The Vlad Taltos Saga by Steven Brust

The Series:
  • Jhereg
  • Yendi
  • Teckla
  • Taltos
  • Phoenix
  • Athyra
  • Orca
  • Dragon
  • Issola
  • Dzur
  • Jhegaala
  • Iorich

Upcoming books in the Series:


The humor, action, and story telling of the Vlad Series delivers a satisfying read.  Brust has written twelve novels in the series, which is proposed to run to nineteen novels — one named for each of the Great Houses of Dragaera, one named for Vlad himself, and a final novel which Brust has said will be titled The Last Contract.  There is variation in the writing style amongst the Taltos novels, Brust uses a different narrative approach in almost every novel in the series. Some of these approaches are more purely stylistic and have minor effects on the actual story-telling; some are profound and involve the point of view of characters whom the reader never expected to get to know so well.  One book is drafted by the list of things Vlad must do that day, another is told through the different courses of a dinner.  Sword and sorcery tales reach a new level with Brust’s style of story telling.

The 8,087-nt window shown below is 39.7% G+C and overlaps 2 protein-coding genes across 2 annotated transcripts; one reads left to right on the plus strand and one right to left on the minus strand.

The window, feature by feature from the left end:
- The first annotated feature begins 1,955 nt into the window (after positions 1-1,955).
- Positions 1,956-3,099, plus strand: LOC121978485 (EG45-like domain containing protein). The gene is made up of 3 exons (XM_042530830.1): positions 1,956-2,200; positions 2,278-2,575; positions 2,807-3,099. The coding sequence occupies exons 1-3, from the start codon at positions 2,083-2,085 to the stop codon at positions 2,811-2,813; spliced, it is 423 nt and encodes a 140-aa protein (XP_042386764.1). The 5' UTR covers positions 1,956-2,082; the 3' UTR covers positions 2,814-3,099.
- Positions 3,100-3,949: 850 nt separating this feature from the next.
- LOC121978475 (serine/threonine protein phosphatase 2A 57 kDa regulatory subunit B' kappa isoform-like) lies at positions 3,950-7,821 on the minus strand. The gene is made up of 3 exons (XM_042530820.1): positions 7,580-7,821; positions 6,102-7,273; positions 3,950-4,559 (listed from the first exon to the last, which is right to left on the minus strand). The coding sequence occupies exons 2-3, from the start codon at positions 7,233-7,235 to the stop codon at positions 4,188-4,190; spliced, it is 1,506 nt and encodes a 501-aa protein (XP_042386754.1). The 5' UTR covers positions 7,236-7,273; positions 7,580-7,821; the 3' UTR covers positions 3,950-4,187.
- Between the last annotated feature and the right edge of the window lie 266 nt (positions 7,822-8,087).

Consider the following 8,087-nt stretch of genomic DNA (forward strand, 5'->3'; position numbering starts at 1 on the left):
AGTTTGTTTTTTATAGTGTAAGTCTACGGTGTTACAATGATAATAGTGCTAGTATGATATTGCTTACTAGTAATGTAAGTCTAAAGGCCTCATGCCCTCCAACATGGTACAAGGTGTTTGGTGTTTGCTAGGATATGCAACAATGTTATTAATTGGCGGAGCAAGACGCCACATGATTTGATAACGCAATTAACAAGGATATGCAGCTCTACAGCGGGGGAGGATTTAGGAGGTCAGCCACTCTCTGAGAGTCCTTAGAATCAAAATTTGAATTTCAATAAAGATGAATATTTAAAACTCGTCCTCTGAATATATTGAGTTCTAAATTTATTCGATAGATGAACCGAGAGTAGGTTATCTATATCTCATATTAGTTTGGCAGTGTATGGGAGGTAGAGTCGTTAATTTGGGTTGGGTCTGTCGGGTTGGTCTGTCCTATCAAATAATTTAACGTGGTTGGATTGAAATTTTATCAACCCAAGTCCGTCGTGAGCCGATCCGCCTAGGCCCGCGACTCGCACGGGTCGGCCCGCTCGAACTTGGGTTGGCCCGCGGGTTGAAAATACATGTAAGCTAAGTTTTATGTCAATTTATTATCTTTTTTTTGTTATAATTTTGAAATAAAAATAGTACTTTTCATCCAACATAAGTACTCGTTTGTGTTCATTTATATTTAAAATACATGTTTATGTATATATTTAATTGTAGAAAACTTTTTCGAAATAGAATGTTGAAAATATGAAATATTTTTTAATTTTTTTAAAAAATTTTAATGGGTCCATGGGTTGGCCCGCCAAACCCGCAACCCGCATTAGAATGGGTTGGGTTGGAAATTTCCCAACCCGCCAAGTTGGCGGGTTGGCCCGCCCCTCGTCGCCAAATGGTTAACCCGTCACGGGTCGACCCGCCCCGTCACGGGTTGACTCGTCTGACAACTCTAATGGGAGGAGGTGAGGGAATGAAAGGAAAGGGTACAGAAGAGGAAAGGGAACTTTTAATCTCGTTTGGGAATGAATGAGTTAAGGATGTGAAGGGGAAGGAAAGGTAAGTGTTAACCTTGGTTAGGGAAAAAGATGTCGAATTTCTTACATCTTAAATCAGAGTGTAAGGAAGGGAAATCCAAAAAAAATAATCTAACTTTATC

Well, that’s the list.  There are a lot of series out there that didn’t get included.  It wasn’t that I didn’t like them or think their crap, well maybe not all of them are crap.  So if you have a problem with the list, let us know in the comments below.  I would love to hear any suggestions for series I didn’t list.  Who knows, maybe I’ll have something new to read after checking out your comments.